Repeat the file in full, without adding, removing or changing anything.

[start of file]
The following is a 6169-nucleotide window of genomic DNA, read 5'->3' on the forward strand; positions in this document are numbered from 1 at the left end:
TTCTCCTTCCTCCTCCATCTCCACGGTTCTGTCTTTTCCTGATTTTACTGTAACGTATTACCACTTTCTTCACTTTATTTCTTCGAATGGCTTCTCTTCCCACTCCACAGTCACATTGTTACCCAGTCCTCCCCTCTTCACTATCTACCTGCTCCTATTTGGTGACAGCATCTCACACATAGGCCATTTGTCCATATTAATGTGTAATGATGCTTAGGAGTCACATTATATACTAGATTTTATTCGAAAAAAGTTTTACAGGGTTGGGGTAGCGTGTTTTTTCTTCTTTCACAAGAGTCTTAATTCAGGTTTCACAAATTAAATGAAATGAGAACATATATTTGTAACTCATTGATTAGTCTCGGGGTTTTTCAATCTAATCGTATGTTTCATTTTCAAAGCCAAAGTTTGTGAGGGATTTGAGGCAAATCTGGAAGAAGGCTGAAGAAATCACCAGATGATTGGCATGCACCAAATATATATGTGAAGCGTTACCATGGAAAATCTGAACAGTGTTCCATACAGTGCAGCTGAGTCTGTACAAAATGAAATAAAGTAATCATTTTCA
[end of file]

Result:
The following is a 6169-nucleotide window of genomic DNA, read 5'->3' on the forward strand; positions in this document are numbered from 1 at the left end:
TTCTCCTTCCTCCTCCATCTCCACGGTTCTGTCTTTTCCTGATTTTACTGTAACGTATTACCACTTTCTTCACTTTATTTCTTCGAATGGCTTCTCTTCCCACTCCACAGTCACATTGTTACCCAGTCCTCCCCTCTTCACTATCTACCTGCTCCTATTTGGTGACAGCATCTCACACATAGGCCATTTGTCCATATTAATGTGTAATGATGCTTAGGAGTCACATTATATACTAGATTTTATTCGAAAAAAGTTTTACAGGGTTGGGGTAGCGTGTTTTTTCTTCTTTCACAAGAGTCTTAATTCAGGTTTCACAAATTAAATGAAATGAGAACATATATTTGTAACTCATTGATTAGTCTCGGGGTTTTTCAATCTAATCGTATGTTTCATTTTCAAAGCCAAAGTTTGTGAGGGATTTGAGGCAAATCTGGAAGAAGGCTGAAGAAATCACCAGATGATTGGCATGCACCAAATATATATGTGAAGCGTTACCATGGAAAATCTGAACAGTGTTCCATACAGTGCAGCTGAGTCTGTACAAAATGAAATAAAGTAATCATTTTCA